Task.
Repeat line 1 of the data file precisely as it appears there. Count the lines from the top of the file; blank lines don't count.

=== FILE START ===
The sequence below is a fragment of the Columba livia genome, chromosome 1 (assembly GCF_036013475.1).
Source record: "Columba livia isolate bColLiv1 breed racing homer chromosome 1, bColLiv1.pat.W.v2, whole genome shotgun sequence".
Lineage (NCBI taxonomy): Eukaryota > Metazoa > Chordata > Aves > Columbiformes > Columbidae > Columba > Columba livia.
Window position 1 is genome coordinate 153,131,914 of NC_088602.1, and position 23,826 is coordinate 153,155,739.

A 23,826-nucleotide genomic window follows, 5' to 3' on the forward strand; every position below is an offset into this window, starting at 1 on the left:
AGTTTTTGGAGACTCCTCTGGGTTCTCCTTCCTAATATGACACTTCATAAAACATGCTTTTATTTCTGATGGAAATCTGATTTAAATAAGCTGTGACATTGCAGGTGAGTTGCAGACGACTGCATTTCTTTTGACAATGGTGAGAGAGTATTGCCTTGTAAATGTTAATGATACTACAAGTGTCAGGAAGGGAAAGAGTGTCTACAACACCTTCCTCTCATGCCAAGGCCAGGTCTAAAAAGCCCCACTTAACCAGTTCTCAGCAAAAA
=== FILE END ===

The sequence below is a fragment of the Columba livia genome, chromosome 1 (assembly GCF_036013475.1).